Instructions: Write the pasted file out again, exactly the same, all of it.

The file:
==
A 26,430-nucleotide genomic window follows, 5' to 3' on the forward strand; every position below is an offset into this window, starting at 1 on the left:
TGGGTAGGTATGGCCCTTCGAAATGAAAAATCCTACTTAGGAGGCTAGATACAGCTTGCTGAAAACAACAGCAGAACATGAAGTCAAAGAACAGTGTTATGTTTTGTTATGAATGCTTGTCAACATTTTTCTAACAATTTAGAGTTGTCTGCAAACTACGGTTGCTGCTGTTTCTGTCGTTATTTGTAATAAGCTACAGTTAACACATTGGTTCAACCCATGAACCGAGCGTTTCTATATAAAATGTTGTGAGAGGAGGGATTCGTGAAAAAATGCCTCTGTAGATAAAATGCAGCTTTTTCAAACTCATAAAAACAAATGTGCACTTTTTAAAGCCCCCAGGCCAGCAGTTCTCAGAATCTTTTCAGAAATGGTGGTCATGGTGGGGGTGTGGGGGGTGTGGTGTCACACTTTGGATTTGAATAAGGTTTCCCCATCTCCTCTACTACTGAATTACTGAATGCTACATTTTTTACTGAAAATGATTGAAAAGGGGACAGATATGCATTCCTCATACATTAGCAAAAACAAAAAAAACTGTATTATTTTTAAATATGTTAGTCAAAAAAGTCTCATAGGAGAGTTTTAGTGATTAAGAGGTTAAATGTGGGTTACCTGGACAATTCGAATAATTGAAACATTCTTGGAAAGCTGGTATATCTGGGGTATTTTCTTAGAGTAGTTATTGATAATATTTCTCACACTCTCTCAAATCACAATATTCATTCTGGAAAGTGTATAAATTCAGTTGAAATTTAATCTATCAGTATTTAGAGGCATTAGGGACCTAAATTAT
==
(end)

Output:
A 26,430-nucleotide genomic window follows, 5' to 3' on the forward strand; every position below is an offset into this window, starting at 1 on the left:
TGGGTAGGTATGGCCCTTCGAAATGAAAAATCCTACTTAGGAGGCTAGATACAGCTTGCTGAAAACAACAGCAGAACATGAAGTCAAAGAACAGTGTTATGTTTTGTTATGAATGCTTGTCAACATTTTTCTAACAATTTAGAGTTGTCTGCAAACTACGGTTGCTGCTGTTTCTGTCGTTATTTGTAATAAGCTACAGTTAACACATTGGTTCAACCCATGAACCGAGCGTTTCTATATAAAATGTTGTGAGAGGAGGGATTCGTGAAAAAATGCCTCTGTAGATAAAATGCAGCTTTTTCAAACTCATAAAAACAAATGTGCACTTTTTAAAGCCCCCAGGCCAGCAGTTCTCAGAATCTTTTCAGAAATGGTGGTCATGGTGGGGGTGTGGGGGGTGTGGTGTCACACTTTGGATTTGAATAAGGTTTCCCCATCTCCTCTACTACTGAATTACTGAATGCTACATTTTTTACTGAAAATGATTGAAAAGGGGACAGATATGCATTCCTCATACATTAGCAAAAACAAAAAAAACTGTATTATTTTTAAATATGTTAGTCAAAAAAGTCTCATAGGAGAGTTTTAGTGATTAAGAGGTTAAATGTGGGTTACCTGGACAATTCGAATAATTGAAACATTCTTGGAAAGCTGGTATATCTGGGGTATTTTCTTAGAGTAGTTATTGATAATATTTCTCACACTCTCTCAAATCACAATATTCATTCTGGAAAGTGTATAAATTCAGTTGAAATTTAATCTATCAGTATTTAGAGGCATTAGGGACCTAAATTAT